The Cape 2 Cape Crossing is a grueling 14mile + race from Cape Charles Virginia to Virginia Beach. Paddlers face brutal currents and open ocean conditions as they paddle across the mouth of the largest estuary in the United States.
Cape 2 Cape Crossing: Race recap by prone paddler, Alice Henley
“The true race does not even begin until the last few miles when the tide and current are really deceiving.” – Alice Henley
The 2017 Cape 2 Cape Crossing presented by Solace Sup was held Saturday September 23, 2017 with beautiful weather and fair conditions. The crossing begins at Sunset Beach in Cape Charles VA and crosses the Cheasapeake Bay at its mouth and finishes at First Landing State Park Beach in Virginia Beach, VA. It is a distance of over 14.5 miles of rough, open water crossing. Paddlers must complete the course in less than 4 hours.
Cape Charles to Virgina Beach: Cape 2 Cape Crossing not for the feint of heart
On Saturday, twenty-seven paddlers of divisions including OC1, prone, stand up paddle, and surfski embarked on the crossing from Cape Charles to Cape Henry/Virginia Beach First Landing with an approximate race distance of 14.5 miles, depending on the line taken. Originally, the crossing was set up to take place on either Saturday or Sunday for best conditions allowing for a downwind race.
“You essentially stop making progress. Land is just a mean trick. No landmark ever gets closer.”
Most racers ended up with more mileage than planned. I, myself, went over 16 miles. The true race does not even begin until the last few miles when the tide and current are really deceiving. I felt that I was still with the current, but perhaps the tide is what made it so tricky. Just to give readers an idea, I was averaging 11-12 minute miles for the first 12 miles of the race, slowed to 13-14 range, then the last two miles I averaged 26, and then nearly 40 min per mile! You essentially stop making progress. Land is just a mean trick. No landmark ever gets closer.
Eat a light breakfast: Cape 2 Cape Crossing 2017
This was truly a battle for me. Even after having completed the Graveyard Elite race in Carolina Cup, Key West numerous times, and even Molokai to Oahu this summer, the Cape 2 Cape Crossing takes the cake in brutality.
“The day produced a decent groundswell which fed my seasickness well.”
My biggest issue was seasickness. If you have ever been so unfortunate to experience such a thing during a paddle race, you know it will bring the strongest-willed person to their knees (or belly in my case-which is not how I like to prone)!
Cape 2 Cape Crossing: an extreme mental challenge
In addition, the Cape 2 Cape was extremely challenging mentally. I had anticipated being done in a certain amount of time based on distance and had estimated about how long that distance usually takes me. Around Mile-12, I started realizing I needed to ration my liquids, and that I was going to be in real trouble soon.
“The Cape 2 Cape Crossing takes the cake in brutality.”
This was technically challenging race to navigate, even if you were not consumed by nausea, physical fatigue, or other ailments. A true watermans’ race, the Cape 2 Cape Crossing requires expert skill in reading the water and currents. Even with my background in ocean rescue, I miscalculated some of my lines. I regret, now, not following my instincts. Due to my inexperience of the course, I found myself listening to others or trying to sight other racers. It was exceptionally challenging to sight from a prone board mid-channel within the swell.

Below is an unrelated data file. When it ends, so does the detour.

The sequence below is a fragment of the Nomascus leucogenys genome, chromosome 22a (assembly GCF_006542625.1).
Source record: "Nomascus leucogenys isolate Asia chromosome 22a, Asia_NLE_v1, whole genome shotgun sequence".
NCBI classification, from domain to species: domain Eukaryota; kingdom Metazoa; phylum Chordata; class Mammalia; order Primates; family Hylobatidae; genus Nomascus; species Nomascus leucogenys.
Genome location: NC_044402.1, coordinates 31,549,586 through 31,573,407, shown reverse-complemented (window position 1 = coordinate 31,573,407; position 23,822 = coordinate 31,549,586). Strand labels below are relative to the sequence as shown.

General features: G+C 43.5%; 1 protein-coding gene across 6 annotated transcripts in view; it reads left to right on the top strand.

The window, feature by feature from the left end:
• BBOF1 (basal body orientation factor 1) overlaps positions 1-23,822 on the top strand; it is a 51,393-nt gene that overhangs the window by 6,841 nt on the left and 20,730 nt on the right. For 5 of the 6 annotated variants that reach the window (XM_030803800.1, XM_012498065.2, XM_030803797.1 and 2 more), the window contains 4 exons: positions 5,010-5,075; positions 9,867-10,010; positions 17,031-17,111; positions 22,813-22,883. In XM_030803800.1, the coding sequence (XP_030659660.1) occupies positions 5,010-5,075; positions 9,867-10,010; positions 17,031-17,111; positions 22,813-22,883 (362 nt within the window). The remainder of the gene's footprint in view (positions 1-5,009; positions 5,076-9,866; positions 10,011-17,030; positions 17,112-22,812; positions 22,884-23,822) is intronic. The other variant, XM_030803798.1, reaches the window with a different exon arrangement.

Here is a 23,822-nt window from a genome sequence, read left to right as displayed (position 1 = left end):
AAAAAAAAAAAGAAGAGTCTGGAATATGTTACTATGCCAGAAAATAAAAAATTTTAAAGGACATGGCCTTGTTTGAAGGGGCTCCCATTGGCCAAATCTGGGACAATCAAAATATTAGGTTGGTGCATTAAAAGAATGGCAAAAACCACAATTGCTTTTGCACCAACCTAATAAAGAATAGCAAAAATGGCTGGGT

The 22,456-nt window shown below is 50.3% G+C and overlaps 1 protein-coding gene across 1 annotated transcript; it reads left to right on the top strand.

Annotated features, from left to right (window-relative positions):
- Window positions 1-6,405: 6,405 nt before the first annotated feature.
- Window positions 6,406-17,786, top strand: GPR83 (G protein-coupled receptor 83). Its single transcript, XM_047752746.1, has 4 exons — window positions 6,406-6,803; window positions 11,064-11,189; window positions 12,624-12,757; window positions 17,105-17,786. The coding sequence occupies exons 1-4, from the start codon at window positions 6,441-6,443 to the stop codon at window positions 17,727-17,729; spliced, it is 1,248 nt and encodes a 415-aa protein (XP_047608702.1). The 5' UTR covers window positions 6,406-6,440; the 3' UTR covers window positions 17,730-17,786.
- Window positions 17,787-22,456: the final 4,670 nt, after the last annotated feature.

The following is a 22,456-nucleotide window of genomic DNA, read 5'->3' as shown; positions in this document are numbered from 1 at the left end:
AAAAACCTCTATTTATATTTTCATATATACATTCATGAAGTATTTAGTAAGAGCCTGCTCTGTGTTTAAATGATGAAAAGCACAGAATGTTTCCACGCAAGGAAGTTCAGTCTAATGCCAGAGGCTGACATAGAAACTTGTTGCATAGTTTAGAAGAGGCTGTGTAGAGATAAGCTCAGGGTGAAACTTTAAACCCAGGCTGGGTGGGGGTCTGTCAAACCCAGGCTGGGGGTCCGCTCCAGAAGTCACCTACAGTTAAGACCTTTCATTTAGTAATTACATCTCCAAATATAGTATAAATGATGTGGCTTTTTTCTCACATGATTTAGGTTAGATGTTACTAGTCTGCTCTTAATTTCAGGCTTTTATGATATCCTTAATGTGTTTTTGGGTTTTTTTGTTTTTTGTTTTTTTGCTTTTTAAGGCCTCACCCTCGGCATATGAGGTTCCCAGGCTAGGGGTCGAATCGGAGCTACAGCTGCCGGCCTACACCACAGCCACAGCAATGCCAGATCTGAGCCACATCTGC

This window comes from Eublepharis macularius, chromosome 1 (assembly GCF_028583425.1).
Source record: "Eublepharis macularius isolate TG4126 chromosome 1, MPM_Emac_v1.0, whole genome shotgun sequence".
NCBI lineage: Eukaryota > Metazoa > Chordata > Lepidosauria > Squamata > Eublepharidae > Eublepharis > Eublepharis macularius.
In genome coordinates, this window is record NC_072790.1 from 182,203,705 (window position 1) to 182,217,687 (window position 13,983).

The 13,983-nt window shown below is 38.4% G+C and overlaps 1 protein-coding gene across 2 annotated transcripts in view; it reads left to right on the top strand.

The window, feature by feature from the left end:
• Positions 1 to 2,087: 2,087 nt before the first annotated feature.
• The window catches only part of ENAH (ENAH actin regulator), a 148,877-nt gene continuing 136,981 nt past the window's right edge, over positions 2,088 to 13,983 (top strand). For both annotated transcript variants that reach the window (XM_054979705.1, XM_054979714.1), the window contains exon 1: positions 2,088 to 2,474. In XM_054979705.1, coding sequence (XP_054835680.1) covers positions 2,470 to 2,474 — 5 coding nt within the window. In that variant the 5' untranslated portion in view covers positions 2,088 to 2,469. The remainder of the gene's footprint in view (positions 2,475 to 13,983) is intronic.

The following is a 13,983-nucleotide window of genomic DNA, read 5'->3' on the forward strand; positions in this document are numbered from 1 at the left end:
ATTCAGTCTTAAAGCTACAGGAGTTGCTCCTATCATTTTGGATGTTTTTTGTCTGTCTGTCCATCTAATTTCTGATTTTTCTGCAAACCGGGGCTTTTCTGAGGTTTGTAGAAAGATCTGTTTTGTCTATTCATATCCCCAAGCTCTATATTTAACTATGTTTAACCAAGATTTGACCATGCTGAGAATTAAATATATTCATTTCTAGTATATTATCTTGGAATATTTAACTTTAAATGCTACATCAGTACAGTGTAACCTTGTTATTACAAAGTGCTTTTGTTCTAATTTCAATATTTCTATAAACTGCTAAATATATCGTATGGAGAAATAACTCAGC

Swells challenging for paddlers to find shortest lines to distant shore
The day produced a decent groundswell which fed my seasickness well. On occasion, I would sight what I thought was a stand up paddle racer, aim for them for a long time, only to realize what I saw was a piling.
“This is a technical, dynamic course with the flux of the Chesapeake Bay meeting the Atlantic Ocean.”
The back and forth was devastating to my line and cost me significant time and mileage. But, I know I am not the only one. Many of my fellow competitors ended up tracking too far east, fighting the tides, the current, and riding parallel for too long. This parallel line caused us all to experience a great deal of side chop and instability. Needless to say, this is a technical, dynamic course with the flux of the Chesapeake Bay meeting the Atlantic Ocean.
Final thoughts: Do your homework
To add to my struggles mid-race, I am sure I encountered at least one shark. I was told by some folks later that it was dolphin. But, the fisherman in the area confirmed it was definitely a shark.
Let’s just say after staring at water for 8-12 hours a day as an ocean rescue guard, I know a shark when I see one! I wish it had been dolphin! Mentally, at that point, I was truly struggling and feeling very alone. I wish to convey to any future prospective racers not to fear, but to be prepared for the course and wholly self-reliant.
Do your training. Do your own homework on the course. Know your landmarks. Bring more water than you think you need, and Godspeed!
By, Alice Henley
Standup Journal online contributor
Prone Racer and all around bad a*s woman.
24 of 27 racers finished
Top ski: Nate Humbertson
Top prone UL: Jonny Skolnick
Top Sup 12: Mary Howser
Top Sup 14: Bill Kraft
Top Sup UL: Brian Crist
Top female stock prone: Alice Henley
Top male stock prone: Josh Humbertson
Top OC1: Luke Rhodes